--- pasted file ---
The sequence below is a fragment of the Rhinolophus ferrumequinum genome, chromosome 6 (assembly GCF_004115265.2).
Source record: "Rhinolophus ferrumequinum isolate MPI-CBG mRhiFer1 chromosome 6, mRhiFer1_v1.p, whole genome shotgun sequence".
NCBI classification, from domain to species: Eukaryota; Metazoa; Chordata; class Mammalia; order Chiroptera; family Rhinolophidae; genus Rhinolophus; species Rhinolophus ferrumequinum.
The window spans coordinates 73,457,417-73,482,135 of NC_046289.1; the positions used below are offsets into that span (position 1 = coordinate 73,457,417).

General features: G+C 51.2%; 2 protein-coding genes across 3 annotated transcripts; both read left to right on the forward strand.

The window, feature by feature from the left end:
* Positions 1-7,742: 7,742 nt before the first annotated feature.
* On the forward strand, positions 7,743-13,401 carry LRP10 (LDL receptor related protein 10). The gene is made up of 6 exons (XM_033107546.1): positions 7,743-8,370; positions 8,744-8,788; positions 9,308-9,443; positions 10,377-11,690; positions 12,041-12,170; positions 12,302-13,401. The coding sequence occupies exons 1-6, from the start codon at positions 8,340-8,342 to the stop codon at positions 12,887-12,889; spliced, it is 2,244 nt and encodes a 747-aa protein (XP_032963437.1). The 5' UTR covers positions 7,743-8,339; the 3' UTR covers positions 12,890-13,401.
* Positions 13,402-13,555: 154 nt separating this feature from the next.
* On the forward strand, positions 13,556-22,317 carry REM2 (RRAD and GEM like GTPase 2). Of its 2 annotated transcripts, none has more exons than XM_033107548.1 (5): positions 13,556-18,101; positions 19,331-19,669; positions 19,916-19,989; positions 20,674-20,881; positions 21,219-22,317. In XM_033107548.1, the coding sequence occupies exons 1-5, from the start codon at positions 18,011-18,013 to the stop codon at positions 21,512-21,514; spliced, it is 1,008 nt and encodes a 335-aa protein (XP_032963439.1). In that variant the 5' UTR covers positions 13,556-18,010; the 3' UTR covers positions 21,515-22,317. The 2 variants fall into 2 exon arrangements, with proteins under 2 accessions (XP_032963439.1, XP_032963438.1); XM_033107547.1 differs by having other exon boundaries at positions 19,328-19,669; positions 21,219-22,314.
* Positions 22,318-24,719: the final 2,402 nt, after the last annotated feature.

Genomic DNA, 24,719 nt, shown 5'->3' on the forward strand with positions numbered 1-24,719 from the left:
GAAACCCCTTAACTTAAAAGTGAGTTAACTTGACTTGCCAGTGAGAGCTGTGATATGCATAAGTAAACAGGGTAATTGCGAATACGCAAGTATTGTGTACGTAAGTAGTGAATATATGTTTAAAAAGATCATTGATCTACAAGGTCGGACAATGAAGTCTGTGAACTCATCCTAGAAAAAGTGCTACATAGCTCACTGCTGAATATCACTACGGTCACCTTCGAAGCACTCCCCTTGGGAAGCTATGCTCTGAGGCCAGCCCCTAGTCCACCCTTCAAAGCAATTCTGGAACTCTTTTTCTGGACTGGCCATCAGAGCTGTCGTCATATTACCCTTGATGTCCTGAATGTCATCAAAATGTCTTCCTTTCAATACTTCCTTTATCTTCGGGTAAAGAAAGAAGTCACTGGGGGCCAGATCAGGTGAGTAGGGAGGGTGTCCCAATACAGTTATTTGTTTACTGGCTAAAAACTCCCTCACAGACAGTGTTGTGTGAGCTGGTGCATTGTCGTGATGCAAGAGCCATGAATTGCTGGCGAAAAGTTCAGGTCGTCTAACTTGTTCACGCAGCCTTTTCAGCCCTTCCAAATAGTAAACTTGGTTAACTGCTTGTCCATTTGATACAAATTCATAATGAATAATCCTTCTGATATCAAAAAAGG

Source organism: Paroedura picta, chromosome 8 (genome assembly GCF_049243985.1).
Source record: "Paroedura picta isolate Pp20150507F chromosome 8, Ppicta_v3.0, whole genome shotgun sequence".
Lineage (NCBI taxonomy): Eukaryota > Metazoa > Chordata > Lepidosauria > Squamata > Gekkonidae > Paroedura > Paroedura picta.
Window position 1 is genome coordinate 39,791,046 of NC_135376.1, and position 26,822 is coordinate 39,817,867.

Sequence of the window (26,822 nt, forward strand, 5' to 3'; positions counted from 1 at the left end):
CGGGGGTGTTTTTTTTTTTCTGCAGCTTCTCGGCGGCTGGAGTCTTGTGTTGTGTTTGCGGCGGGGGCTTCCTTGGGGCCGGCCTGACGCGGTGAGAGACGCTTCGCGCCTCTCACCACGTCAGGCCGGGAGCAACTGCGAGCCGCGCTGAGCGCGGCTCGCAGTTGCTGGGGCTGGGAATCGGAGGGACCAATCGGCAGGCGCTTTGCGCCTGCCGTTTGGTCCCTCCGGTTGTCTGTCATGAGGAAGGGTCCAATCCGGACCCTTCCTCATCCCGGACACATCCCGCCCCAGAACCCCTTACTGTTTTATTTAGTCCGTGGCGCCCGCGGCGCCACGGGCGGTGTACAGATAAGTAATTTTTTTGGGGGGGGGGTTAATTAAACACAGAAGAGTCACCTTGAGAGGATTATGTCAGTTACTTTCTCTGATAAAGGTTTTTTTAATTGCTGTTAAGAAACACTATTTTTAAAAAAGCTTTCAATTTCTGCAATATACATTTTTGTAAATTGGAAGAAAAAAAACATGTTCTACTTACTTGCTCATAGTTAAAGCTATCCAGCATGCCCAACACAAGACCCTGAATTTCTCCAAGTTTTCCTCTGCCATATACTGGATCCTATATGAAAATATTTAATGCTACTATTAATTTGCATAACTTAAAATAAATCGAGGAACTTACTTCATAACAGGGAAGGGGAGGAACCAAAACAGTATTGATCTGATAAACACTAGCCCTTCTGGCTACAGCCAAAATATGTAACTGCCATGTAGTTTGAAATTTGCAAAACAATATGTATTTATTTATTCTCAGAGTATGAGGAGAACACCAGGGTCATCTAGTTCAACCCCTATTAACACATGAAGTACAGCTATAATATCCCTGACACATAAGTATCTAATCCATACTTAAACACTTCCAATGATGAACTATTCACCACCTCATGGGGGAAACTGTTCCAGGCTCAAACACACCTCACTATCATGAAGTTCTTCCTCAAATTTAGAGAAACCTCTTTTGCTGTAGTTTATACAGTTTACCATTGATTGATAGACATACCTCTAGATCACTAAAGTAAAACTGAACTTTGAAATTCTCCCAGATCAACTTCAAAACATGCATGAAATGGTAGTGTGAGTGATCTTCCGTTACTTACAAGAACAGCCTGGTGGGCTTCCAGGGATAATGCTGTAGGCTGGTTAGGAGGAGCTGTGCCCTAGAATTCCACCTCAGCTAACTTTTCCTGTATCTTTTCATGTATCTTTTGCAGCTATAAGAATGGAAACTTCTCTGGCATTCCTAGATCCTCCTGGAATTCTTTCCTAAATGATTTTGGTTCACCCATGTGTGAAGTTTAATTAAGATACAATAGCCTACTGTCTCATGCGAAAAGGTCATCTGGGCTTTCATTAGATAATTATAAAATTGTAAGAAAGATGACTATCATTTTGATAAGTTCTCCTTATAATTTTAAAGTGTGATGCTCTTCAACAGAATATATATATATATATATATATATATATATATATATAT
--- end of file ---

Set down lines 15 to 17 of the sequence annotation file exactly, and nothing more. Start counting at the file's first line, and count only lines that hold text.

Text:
Source record: "Paroedura picta isolate Pp20150507F chromosome 8, Ppicta_v3.0, whole genome shotgun sequence".
Lineage (NCBI taxonomy): Eukaryota > Metazoa > Chordata > Lepidosauria > Squamata > Gekkonidae > Paroedura > Paroedura picta.
Window position 1 is genome coordinate 39,791,046 of NC_135376.1, and position 26,822 is coordinate 39,817,867.